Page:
The paper may be controversial in some circles — “I’ve heard from lots of people,” Jacob says, “and they either really like it or they really hate it” — but Blair’s concern speaks to something that most in the field agree on: Executive function is slippery to define and even harder to measure.

Neuroscientists locate executive function in the brain’s prefrontal cortex, right above a person’s eyes. It is generally broken down into several sub-skills, which interact and overlap and are hard to tease apart from other abilities, especially the sort of general intelligence that IQ tests aim to measure. Among the commonly recognized processes that make up executive function, inhibitory control is the ability to suppress automatic reactions — like the urge to call out an answer in class without raising one’s hand first.

Working memory, which seems especially crucial for problem-solving, is the ability to hold information in the mind and manipulate it — putting a list of numbers in order, for example — over a short period of time. Attention control allows us to ignore distractions and focus on the task at hand, while cognitive flexibility lets us shift our attention and change our responses as the situation requires.

Since executive function was first recognized four decades ago, psychologists have developed various ways to assess it, some of which may appear a little absurd to an outside observer. In the so-called Walk-a-Line-Slowly task, for instance, children are asked to walk along a 6-foot-long piece of string taped to the floor, then to repeat the performance as slowly as they can, suppressing the natural urge to move more quickly. Other tests ask people to sort cards, or to watch a parade of images on a computer screen and press a button only when an assigned target — say, a chair — appears.

The problem, Blair says, is that many of these tests only gauge executive function indirectly. “A good example is delay-of-gratification — the famous marshmallow test,” he says, referring to an experiment first conducted by the psychologist Walter Mischel at Stanford in the 1960s. Children were told that if they resisted eating a proffered treat, they could have two treats later. “People love to call that executive function, but it’s kind of hit or miss. For some kids, a major form of getting through that task is distraction. Distracting oneself is not an executive skill.”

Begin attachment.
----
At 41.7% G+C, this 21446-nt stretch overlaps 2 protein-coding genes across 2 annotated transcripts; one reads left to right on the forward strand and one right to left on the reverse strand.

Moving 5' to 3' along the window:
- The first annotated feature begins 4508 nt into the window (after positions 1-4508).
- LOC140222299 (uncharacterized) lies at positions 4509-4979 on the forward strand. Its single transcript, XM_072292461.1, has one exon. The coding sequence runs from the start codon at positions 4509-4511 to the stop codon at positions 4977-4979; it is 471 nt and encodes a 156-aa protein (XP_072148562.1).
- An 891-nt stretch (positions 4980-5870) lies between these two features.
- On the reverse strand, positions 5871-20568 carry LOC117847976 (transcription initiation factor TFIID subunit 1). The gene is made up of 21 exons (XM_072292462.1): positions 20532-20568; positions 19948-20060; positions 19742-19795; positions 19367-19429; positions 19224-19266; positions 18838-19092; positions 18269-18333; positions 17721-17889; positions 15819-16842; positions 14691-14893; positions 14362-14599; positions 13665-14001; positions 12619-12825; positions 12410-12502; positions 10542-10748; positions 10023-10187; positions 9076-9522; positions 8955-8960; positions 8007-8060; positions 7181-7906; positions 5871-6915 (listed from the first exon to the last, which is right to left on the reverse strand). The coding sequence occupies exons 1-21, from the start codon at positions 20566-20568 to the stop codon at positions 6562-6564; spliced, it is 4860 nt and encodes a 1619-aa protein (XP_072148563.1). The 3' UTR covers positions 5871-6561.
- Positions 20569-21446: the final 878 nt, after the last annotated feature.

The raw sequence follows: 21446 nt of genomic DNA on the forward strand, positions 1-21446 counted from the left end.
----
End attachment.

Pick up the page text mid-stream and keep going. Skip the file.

While some more narrowly targeted tests are useful, Blair says, “Executive function is most noticeable by its absence. When individuals have damage to the prefrontal cortex, or some other neurological issue, they have pronounced difficulties in their lives — making decisions, dealing with emotions, coming to conclusions based on reasoning.”

The stark evidence provided by people with profound pathologies drives home the importance of executive function, and even those who urge caution believe it’s important to continue developing and testing school-based training methods that could strengthen it.

“The fact that we have a lot of different ways of measuring executive function is a reflection of the fact that we don’t really understand it,” says Fuchs, who like Jacob is involved in a major study of an executive function-based curriculum, funded by the US Department of Education. “That means there needs to be a lot more work done.”

While Fuchs has harsh words for commercial enterprises attempting to profit off the popular fascination with cognitive training without the backing of solid science, he understands why schools are reluctant to wait on something with so much common sense appeal. It remains an attractive idea that, by tinkering with children’s brains, we can help them learn skills faster, retain more knowledge, and overcome circumstances like poverty and prejudice that might otherwise hold them back.

“It’s hard to say to schools, ‘Take a break for five years while we figure this out,’ ” he says. “The school bus still comes every morning. You have to do something with these kids.”


Amy Crawford is a writer in Massachusetts. Follow her on Twitter @amymcrawf.

U.S. Supreme Court Declines to Take Up Special Education Case

From Education Week's Blog
"School Law" 

By Mark Walsh
May 18, 2015

The U.S. Supreme Court on Monday followed the advice of President Barack Obama's administration and declined to take up a case involving an important interpretation of federal special education law.